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EVALUATION OF THE IMMUNOMODULATORY ACTIVITY OF METHANOLIC AND ETHANOLIC EXTRACT OF LEAVES OF AEGLE MARMELOS IN RATS

Ankur Choubey1*, Aadarsh Choubey 2, Ashish Mishra1, Shilpi Mishra1, U. K.Patil1
  1. VNS Institute of Pharmacy, Neelbud, Bhopal (M.P), India
  2. Bundelkhand University, Jhansi
 
Corresponding Author: Ankur Choubey, VNS Institute of Pharmacy, Neelbud, Bhopal (M.P), India
 
Received: 10 March 2010 Accepted: 12 May 2010
 
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Abstract

Aegle marmelos, belongs to family Rutaceae is generally known as bael fruit. They were evaluated for potential immunomodulatory activity using the in vitro Polymorphonuclear leukocyte function test. Both Methanolic and Ethanolic extract of Aegle marmelos leaves were evaluated for their immunomodulatory activity. In in vivo studies, using rats as the animal model. The extract was tested for hypersensitivity and hemagglutination reactions, using shed red blood cells (SRBC) antigen. The methanol extract exhibited a significant increase in the percentage phagocytosis versus the control. It was noted to exhibit a dose related increase in the hypersensitivity reaction, to the SRBC antigen, at concentration of 100 & 200 mg/kg. It also resulted in a significant increase in the antibody titer value, to SRBC, at doses of 100 and 200 ml/kg in animal studies. The Methanolic extract was found to stimulate cell mediated and antibody mediated immune responses in rats.



 

Key words

 
Aegle Marmelos, Hypersensitivity, Hemagglutination, Immunostimulant
 

INTRODUCTION

 
Today, herbal drugs constitute only those traditional medicines which primarily use medicinal plant preparations for therapy. Herbal drugs can be used for enhancing the natural resistance of the body against infection [1]. Several herbal preparations that can enhance the natural resistance of the body are extensively being used in the indigenous system of medicines. There is an upsurge in the clinical usage of indigenous drugs as they are free from serious side effects. Dua et al, [2] reported a large number of plants having known immunomodulatory activity.
 
Stress is a retort to emotional, biological, physical and chemical changes. It consisting of a pattern of behavioral reactions and metabolic that helps in strengthening the organism. If the stress is extreme, the homeostatic mechanisms of the organism become deficit and the survival of the organism is threatened. Under these conditions, stress triggers a wide range of the body changes called General Adaptation Syndrome (GAS). The stimuli, which produce GAS, are called the stressors. It range from physical to psychological factors including infection, toxins, cold, heat, major personal disappointment etc [3] . In the indigenous system of medicine, there are many herbal drugs and formulations recommended to enable one to withstand stress without altering the physiological functions of the body. This, drug induced state of resistance against aversive stimuli is termed as Adaptogenic activity, and the drugs named Adaptogens [4].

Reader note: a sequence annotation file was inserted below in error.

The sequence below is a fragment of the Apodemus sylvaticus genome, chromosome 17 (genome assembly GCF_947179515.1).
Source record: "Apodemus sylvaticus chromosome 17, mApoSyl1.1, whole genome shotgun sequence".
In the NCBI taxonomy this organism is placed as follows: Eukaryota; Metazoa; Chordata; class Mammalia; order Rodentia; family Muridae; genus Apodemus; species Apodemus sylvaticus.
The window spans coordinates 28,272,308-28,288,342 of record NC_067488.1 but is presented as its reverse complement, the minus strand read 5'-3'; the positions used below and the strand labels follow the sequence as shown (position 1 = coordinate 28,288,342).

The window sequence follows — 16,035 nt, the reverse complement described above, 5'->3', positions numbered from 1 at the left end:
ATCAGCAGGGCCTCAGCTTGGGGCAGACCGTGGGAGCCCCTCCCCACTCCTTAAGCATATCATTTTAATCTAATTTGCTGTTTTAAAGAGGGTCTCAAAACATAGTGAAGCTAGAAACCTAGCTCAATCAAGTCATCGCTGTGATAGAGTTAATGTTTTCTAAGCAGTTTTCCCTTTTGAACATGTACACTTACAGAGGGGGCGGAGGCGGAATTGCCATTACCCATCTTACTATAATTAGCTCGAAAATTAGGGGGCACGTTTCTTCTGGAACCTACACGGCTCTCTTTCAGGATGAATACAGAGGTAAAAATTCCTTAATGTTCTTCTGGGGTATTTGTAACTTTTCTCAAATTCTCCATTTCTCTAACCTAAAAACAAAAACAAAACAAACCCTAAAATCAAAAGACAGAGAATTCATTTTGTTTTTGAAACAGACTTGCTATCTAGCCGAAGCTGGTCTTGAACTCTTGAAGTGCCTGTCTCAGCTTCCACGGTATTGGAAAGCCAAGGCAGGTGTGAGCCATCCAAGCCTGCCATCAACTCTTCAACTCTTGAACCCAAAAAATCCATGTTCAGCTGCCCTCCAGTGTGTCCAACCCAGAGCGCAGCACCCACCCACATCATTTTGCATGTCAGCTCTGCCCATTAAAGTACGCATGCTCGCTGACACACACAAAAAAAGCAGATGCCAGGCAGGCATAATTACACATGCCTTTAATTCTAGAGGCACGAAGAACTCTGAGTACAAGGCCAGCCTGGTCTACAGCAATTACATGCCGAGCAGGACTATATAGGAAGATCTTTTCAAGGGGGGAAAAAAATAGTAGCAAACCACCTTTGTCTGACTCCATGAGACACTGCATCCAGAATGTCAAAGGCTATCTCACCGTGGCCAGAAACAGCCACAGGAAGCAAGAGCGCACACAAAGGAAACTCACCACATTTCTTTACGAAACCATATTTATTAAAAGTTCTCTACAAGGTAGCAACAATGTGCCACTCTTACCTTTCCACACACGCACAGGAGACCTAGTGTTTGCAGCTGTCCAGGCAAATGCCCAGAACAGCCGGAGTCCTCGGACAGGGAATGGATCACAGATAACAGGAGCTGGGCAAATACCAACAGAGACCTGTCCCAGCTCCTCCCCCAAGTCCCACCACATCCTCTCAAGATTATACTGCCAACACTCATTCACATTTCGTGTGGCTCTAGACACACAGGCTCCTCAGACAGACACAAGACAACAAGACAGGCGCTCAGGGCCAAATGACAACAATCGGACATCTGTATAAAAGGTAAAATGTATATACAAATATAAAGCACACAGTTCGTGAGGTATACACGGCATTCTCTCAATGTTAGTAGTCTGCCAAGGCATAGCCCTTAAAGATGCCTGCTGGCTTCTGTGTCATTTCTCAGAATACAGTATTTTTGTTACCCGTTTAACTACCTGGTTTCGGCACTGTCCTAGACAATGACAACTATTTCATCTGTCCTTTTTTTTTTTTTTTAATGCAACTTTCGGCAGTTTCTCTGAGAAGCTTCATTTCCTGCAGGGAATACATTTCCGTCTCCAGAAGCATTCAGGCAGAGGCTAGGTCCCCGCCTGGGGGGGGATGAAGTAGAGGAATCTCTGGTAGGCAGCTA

Stress alters the physiological homeostasis of the organism resulting in various endocrinal and visceral responses. Stress and depression have been shown to affect immune system functioning, with both immunosuppression and immune activation. Stress alters the equilibrium of various hormones which have a significant impact on the immune response in general. [5]. Stress involves immunological mechanism, neurological complex and biochemical which plays a crucial role in the genesis/progression of a variety of disease states such as psychiatric disorder like depression, anxiety, and immunosuppression, endocrine disorder including diabetes mellitus, impotency and cognitive dysfunction.
 
The tree Aegle marmelos (Rutaceae) commonly known as Bael is indigenous to India and found wild all over the Sub-Himalayan forests, in Central, and South India. It is a rich source of coumarins, vitamin C, and riboflavin. The bark as well as fruit is reputed to be a valuable Ayurvedic medicine for dysentery and various intestinal complaints [6, 7]. It possesses potent microfilarial [8], radio protective [9], analgesic [10], antihyperglycemic, antidyslipidemic [11], anticancer, [12, 13] and antidiabetic activity [14, 15]. Literature survey has revealed that leaves of Aegle marmelos are prescribed in the treatment of immunological disorders but no scientific study is reported regarding its immunomodulatory activity. The current study aimed at exploring the immunomodulatory potential of the leaves of Aegle marmelos.
 

Material and Methods

 

Preparation of Extracts

 

Methanolic extraction

 
Plants materials were dried in oven at 360°C and powdered. Leaves of Aegle marmelos were extracted in methanol (99.99%) by cold maceration at room temperature for 24 hrs yields 3.7 %.
 

Ethanolic extraction

 
A sample of 100 g of leaf powder was extracted with 50% ethanol in a Soxhlet apparatus. The extract was freeze dried and stored at –80°C until further use. An approximate yield of 26% was obtained
 

Preliminary Phytochemical screening of extract

 
Preliminary phytochemical analysis was carried out to check and identify the active constituents of the methanolic extract of Aegle marmelos fruit such as alkaloids, carbohydrates, Flavonoids, terpenes and steroids, saponins and tannins by using test methods of Draggendorff’s and Mayer’s test, Molisch’s and Fehling’s test, lead acetate and magnesium ribbon test, Liebermann–Burchard test, foam formation test, ferric chloride test and gelatin test, respectively.
 

Animals

 
Random bred albino rats of both sexes were used for acute toxicity and pharmacological studies. The animals were maintained at room temperature and fed with standard pellet diet (Lipton India Ltd.) and tap water, ad libitum. The studies were approved by the Institutional Animals Ethical Committee [CUSEP/ IAEC/ 11/ 2003-2004 and CUSEP/ IAEC/ 12/ 2003-2004].
 

Polymorphonuclear leucocytes (PMN cells)

 
PMN cells, collected from normal healthy rats weighting 150-250g with no evidence of bacterial, fungal or viral infection, were used in the study.
 

Reagents

 
Candida albicans ATCC-10231, maintained on Sabourads agar HiMedia, was used as the test microorganism in the bioassay. All the solvents, reagents and chemicals used were of analytical grade.
 

In vitro Phagocytosis Test